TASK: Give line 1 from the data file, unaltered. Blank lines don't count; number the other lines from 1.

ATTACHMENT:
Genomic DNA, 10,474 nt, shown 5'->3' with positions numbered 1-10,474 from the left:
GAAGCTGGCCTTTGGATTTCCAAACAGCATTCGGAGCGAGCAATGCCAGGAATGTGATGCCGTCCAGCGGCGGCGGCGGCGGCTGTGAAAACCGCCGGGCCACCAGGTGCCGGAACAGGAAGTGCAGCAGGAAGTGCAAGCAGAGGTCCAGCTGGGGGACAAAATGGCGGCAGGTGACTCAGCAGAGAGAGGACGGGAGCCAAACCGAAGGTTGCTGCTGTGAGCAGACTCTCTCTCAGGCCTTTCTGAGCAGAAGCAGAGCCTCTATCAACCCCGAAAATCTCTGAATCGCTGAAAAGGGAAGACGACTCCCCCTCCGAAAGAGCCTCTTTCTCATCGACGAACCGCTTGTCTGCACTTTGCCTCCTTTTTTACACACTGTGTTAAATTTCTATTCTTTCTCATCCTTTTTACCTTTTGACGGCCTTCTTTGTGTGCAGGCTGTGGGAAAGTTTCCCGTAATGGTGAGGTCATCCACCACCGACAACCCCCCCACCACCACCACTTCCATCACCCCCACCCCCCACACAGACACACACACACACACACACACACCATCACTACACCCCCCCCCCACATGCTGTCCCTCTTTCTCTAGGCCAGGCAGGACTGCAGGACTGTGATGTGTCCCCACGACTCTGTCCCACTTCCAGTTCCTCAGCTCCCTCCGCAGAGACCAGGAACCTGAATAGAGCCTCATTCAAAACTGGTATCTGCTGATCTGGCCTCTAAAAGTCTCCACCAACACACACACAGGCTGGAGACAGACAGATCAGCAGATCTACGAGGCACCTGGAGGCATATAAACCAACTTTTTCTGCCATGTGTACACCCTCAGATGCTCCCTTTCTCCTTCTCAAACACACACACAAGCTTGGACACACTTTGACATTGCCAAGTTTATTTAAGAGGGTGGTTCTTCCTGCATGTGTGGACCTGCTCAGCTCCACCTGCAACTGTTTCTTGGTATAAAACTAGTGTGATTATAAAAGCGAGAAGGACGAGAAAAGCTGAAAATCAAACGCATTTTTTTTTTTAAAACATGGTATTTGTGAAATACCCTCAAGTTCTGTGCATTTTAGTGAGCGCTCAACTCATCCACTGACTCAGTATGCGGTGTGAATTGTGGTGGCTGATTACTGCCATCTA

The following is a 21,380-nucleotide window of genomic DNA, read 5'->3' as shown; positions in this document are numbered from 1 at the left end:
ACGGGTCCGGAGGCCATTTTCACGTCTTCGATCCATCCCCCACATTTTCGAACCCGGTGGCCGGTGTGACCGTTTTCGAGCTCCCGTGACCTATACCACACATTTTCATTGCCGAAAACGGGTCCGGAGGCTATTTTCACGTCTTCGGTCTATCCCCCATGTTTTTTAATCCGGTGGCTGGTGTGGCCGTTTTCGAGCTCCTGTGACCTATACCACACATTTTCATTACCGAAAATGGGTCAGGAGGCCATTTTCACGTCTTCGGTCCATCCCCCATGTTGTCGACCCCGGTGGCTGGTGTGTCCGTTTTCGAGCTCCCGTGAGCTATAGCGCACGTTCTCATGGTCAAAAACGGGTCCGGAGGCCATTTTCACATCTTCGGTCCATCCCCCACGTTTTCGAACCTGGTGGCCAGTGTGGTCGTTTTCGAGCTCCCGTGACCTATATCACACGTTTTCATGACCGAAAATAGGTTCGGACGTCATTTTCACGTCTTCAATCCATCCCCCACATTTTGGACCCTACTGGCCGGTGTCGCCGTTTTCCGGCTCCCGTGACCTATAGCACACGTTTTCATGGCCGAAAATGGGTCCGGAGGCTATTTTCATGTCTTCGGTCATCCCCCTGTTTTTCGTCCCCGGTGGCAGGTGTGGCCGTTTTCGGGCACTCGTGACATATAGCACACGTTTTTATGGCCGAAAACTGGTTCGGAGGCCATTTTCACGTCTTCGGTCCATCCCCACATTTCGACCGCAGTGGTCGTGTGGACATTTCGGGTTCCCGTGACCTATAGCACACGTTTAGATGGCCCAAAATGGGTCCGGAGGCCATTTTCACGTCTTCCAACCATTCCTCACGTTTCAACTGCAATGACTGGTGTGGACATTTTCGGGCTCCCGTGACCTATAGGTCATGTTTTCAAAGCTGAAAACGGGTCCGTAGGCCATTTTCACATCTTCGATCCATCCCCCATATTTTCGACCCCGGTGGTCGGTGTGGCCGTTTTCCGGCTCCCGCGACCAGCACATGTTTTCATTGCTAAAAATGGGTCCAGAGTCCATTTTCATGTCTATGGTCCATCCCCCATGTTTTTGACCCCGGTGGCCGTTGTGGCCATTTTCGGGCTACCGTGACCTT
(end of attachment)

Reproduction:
Genomic DNA, 10,474 nt, shown 5'->3' with positions numbered 1-10,474 from the left: